Eczema is a common chronic skin condition that affects about 15% of the population. In most individuals it starts before age five. The most common complaint is dry scaly skin that can occur all over the body. The skin can be thickened with creasing often evident on the face or with fissures (or cracks) in the skin especially on the hands and feet. It is also associated with blocking hair follicles (causing bumps on the skin) and increasing pigmentation of the skin, especially in people of darker complexion.
Although the full cause of eczema has not been determined, experts agree that it has a strong genetic component. People with eczema have an increased frequency of other diseases such as asthma, nasal allergy and food allergy (which also tend to run in families). Specific genetic defects are starting to be identified including mutations in genes that code for specific proteins such as filaggrin, which are important in maintaining a normal protective skin barrier.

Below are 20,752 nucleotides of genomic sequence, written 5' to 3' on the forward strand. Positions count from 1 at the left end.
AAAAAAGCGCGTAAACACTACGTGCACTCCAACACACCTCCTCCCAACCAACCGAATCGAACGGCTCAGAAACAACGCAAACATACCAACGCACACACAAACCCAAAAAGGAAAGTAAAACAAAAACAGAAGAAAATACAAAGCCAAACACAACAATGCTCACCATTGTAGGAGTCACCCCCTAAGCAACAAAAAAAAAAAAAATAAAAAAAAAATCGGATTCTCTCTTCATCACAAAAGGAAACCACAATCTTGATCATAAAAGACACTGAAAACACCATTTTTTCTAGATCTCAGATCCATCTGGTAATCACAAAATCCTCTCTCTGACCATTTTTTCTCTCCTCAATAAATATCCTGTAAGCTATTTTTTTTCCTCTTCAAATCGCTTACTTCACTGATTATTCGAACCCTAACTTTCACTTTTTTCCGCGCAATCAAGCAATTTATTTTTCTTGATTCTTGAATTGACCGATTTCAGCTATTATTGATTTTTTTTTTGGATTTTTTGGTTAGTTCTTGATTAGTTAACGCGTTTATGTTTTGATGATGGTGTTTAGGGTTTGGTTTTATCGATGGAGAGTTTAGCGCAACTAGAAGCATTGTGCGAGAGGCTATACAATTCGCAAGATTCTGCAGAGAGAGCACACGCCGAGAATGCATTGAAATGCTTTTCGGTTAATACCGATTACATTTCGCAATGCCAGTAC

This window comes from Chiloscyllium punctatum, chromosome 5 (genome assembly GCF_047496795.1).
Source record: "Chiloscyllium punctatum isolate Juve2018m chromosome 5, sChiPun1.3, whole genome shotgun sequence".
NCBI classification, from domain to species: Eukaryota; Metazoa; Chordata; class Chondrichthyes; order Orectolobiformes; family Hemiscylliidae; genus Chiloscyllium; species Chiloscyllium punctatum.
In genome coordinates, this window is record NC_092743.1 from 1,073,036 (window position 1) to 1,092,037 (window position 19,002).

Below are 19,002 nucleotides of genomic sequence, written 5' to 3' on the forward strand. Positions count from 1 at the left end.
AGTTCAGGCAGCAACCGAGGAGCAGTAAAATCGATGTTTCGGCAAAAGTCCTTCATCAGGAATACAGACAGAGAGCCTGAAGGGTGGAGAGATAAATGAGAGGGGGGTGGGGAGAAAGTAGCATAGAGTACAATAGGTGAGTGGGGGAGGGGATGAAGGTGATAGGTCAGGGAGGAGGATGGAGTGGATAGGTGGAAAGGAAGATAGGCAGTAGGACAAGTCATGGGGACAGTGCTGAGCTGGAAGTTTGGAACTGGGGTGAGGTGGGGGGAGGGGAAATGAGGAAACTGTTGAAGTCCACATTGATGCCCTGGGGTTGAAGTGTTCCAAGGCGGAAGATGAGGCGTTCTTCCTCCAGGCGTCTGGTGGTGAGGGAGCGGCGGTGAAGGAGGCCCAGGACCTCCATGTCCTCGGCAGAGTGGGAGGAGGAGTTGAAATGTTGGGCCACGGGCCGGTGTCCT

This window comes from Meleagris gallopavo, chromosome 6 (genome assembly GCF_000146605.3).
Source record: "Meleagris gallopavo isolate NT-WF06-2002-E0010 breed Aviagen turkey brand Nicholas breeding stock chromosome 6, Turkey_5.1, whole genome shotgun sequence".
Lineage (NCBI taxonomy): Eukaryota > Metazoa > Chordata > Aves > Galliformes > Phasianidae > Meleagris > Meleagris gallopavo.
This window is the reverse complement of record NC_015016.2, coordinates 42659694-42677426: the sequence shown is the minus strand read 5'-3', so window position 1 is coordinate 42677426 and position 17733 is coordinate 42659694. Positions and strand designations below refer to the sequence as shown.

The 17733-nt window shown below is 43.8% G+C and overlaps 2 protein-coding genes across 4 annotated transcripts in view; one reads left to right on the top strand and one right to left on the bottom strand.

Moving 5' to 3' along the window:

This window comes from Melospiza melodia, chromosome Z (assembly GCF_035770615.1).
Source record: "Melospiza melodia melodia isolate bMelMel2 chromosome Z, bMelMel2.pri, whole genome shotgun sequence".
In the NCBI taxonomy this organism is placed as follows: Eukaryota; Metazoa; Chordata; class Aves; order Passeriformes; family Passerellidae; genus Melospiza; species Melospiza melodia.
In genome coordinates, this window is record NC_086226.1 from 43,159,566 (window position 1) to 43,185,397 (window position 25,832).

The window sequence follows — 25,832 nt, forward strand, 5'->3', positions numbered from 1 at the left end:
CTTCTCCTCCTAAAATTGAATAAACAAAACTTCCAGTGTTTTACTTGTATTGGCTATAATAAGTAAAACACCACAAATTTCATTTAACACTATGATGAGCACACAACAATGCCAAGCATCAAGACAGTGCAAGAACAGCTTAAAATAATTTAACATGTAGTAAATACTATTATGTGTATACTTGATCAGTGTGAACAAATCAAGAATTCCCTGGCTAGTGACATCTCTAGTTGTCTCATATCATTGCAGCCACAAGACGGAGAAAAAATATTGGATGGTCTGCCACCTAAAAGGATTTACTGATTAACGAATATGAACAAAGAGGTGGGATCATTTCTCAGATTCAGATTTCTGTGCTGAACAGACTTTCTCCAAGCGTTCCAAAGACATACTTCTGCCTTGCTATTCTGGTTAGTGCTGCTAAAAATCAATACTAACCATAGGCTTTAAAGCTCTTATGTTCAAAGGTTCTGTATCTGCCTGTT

There are no specific blood tests available to diagnose eczema. Skin biopsies are seldom helpful except when a very unusual appearance makes it necessary to rule out other skin conditions. The diagnosis depends on the symptoms and appearance over time.